Ukraine Situation Report: Russia Advances On Vovchansk

The Russian offensive in Ukraine’s Kharkiv region, in the east of the country, continues to see efforts focused on the border town of Vovchansk, which has come under heavy bombardment in recent days, forcing the evacuation of several thousand residents. Previously, Russia claimed its forces had entered Vovchansk, something that Ukraine has denied.

According to the latest assessment from the U.S. think tank The Institute for the Study of War (ISW), Russia is making further advances within Vovchansk. ISW has used geolocated footage to confirm recent Russian advances in the northeast and northwest of the town. At the same time, the footage shows that Russian infantry has made smaller advances to the southern (left) bank of the Vovcha River, although so far only on foot.

Meanwhile, ISW casts doubt on the claims of Russian military bloggers that the Kremlin’s forces have seized Starytsya and Buhruvatka, both located southwest of Vovchansk. Russian forces continue their attacks near Starytsya and in the direction of Prylipka (both southwest of Vovchansk) and near Tykhe (east of Vovchansk).

Ukraine still controls around 60 percent of Vovchansk, according to deputy governor Roman Semenukha. He said: “The enemy continues to try, especially inside Vovchansk, to push the Ukrainian armed forces out of the town. About 60 percent of the city is controlled by the Ukrainian Armed Forces, meaning that the assaults do not stop.”

As the campaign in the Kharkiv region rolls on, Russian forces have already made their biggest territorial gains in a year and a half.

For now, at least, the status of Vovchansk remains contested, but by all accounts, Russia is gaining ground and appears to hold an advantage.

Before diving into more developments from the conflict in Ukraine, The War Zone readers can review our previous coverage here.

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Over the weekend, reports emerged suggesting that one or perhaps two Russian Navy vessels were damaged or destroyed in the latest wave of Ukrainian attacks on the Black Sea Fleet. The two vessels in question are the Project 22800 Karakurt class missile corvette Tsiklon and the Project 266M Akvamarin class minesweeper Kovrovets. Ukrainian officials have formally claimed the destruction of the latter, while Russian military bloggers report that the Tsiklon was the victim of a strike using Army Tactical Missile System (ATACMS) short-range ballistic missiles. You can read our full report here.

Reflecting the importance of Vovchansk, the town was the scene of a recent Ukrainian strike that appears to have involved the use of U.S.-supplied standoff weapons. The target in this case was the central hospital in Vovchansk, which was taken over by Russian forces and has been used by them as a base since last week.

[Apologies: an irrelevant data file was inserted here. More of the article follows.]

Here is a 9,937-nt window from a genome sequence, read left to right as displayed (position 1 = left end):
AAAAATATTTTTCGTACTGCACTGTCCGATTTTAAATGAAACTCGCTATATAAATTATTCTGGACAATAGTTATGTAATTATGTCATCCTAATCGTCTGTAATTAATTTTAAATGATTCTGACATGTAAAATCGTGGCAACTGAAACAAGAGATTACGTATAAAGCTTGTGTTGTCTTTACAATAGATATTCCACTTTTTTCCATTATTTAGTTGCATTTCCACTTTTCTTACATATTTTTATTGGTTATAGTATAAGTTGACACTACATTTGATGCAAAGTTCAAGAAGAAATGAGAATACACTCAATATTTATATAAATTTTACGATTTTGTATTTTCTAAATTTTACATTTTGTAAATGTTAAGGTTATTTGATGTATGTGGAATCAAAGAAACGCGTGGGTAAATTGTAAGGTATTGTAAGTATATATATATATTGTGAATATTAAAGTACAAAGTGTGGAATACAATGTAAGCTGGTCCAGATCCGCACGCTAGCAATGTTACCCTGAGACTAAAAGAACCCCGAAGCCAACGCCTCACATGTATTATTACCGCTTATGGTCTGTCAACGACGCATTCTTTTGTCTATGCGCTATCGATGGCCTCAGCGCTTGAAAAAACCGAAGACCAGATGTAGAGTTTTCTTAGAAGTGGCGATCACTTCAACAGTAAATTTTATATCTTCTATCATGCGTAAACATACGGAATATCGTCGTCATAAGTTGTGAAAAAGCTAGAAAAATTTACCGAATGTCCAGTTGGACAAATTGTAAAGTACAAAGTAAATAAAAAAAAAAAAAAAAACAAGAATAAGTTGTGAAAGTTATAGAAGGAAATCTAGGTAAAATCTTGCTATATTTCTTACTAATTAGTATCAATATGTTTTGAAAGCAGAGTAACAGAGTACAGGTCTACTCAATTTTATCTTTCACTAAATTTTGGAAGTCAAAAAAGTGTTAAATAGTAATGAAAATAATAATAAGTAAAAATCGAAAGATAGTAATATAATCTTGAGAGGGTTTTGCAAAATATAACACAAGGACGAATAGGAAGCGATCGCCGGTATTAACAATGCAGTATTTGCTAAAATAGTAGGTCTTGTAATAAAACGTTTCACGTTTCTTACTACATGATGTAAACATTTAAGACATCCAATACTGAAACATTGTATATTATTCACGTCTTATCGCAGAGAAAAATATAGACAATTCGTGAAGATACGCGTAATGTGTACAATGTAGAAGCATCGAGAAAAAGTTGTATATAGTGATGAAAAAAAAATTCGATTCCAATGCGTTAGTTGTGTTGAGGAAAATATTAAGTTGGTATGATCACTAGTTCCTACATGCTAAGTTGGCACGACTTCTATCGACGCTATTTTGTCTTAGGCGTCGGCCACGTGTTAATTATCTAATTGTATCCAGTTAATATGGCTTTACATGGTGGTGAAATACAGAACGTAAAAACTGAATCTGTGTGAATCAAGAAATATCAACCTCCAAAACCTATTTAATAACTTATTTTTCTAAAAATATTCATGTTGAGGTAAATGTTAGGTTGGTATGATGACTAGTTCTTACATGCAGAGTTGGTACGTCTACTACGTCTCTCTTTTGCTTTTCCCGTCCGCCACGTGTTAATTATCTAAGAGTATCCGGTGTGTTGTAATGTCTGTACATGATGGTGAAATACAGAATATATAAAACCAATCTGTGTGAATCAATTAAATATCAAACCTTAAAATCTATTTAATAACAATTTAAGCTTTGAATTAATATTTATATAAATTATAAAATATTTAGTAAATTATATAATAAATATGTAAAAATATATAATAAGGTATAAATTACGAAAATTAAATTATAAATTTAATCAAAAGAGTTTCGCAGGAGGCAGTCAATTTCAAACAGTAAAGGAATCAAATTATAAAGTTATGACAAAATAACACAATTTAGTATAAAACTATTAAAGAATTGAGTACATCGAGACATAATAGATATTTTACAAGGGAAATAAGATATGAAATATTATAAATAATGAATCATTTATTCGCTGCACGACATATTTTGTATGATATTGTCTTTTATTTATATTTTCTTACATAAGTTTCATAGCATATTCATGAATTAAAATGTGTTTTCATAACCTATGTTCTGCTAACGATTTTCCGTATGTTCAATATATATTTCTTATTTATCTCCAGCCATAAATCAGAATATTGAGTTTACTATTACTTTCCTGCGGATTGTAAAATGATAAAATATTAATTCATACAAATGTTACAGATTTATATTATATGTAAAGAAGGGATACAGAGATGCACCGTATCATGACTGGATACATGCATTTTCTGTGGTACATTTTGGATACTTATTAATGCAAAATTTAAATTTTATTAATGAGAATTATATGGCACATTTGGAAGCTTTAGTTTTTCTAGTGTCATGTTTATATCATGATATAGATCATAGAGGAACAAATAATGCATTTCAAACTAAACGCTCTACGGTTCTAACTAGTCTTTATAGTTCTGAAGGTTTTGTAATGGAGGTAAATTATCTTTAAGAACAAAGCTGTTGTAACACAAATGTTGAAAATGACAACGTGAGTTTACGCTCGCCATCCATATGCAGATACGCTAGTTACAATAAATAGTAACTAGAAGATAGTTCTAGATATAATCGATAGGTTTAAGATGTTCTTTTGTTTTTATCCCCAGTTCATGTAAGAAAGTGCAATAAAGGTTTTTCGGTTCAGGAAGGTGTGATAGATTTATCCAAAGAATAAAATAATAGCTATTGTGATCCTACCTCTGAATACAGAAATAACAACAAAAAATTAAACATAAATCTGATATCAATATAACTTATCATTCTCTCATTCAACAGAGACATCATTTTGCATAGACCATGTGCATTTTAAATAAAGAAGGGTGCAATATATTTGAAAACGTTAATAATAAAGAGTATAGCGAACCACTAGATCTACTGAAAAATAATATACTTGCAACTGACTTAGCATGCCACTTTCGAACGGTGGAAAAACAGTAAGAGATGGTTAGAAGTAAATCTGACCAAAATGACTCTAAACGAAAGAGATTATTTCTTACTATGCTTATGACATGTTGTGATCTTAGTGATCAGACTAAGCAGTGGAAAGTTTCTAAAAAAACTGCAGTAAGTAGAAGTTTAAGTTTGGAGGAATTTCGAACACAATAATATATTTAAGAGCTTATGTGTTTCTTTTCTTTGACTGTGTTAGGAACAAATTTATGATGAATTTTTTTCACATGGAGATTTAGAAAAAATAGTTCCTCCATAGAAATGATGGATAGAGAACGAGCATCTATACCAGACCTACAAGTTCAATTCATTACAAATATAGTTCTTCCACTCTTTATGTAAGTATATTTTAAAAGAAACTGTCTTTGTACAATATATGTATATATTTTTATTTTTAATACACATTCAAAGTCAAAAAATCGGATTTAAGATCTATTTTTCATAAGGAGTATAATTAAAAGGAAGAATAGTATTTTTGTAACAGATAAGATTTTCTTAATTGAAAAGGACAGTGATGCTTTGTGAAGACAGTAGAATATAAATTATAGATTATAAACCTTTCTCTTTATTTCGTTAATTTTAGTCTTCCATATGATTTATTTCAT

Different open-source intelligence channels have identified the weapon used to attack the hospital as the Ground Launched Small Diameter Bomb (GLSDB) or the Joint Direct Attack Munition-Extended Range (JDAM-ER). While the JDAM-ER is an air-launched 500-pound precision-guided bomb with a range-extending wing kit, the GLSDB is launched from the ground and combines a 250-pound Small Diameter Bomb with a set of pop-out wings and a rocket booster motor.

Recently, a Pentagon account of a U.S.-supplied air-to-ground munition transformed into a ground-based strike weapon performing very poorly in Ukraine due to jamming and other factors led to widespread suspicion that the GLSDB may have proven a failure in the conflict. This may suggest that the JDAM-ER, or potentially another weapon was used to strike the hospital. The image of a winged weapon seen above does look more like the JDAM-ER than a Small Diameter Bomb.

A longer-range strike capability is provided to Ukraine in the shape of the French-supplied SCALP EG air-launched cruise missile. Multiple reports suggest that the following footage shows the interception of one of the cruise missiles by Russian air defenses, over the Luhansk region in eastern Ukraine. At around the same time as the SCALP EG is engaged by a Russian air defense missile, another of the Ukrainian cruise missiles appears to impact below.

The conclusion that these weapons were used seems to have been drawn from the discovery of fragments of a SCALP EG close to the impact site.

According to unconfirmed reports, the target of the SCALP EG missiles — which are launched by Ukrainian Air Force Su-24 Fencer strike aircraft — was the Luhansk State University of Internal Affairs in the city of Luhansk.

Another Western weapon that has provided Ukraine with a much-needed long-range strike capability is the U.S.-made Army Tactical Missile System (ATACMS), a short-range ballistic missile that has been connected with a string of high-profile attacks on Russian targets.

So far, however, all of those targets have been on Ukrainian territory, including Russian-occupied Crimea, according to Gen. Charles Brown, Chairman of the U.S. Joint Chiefs of Staff. When asked by Courtney Kube of NBC News whether ATACMS had been used on Russian territory, Gen. Brown said that he was confident that they had not.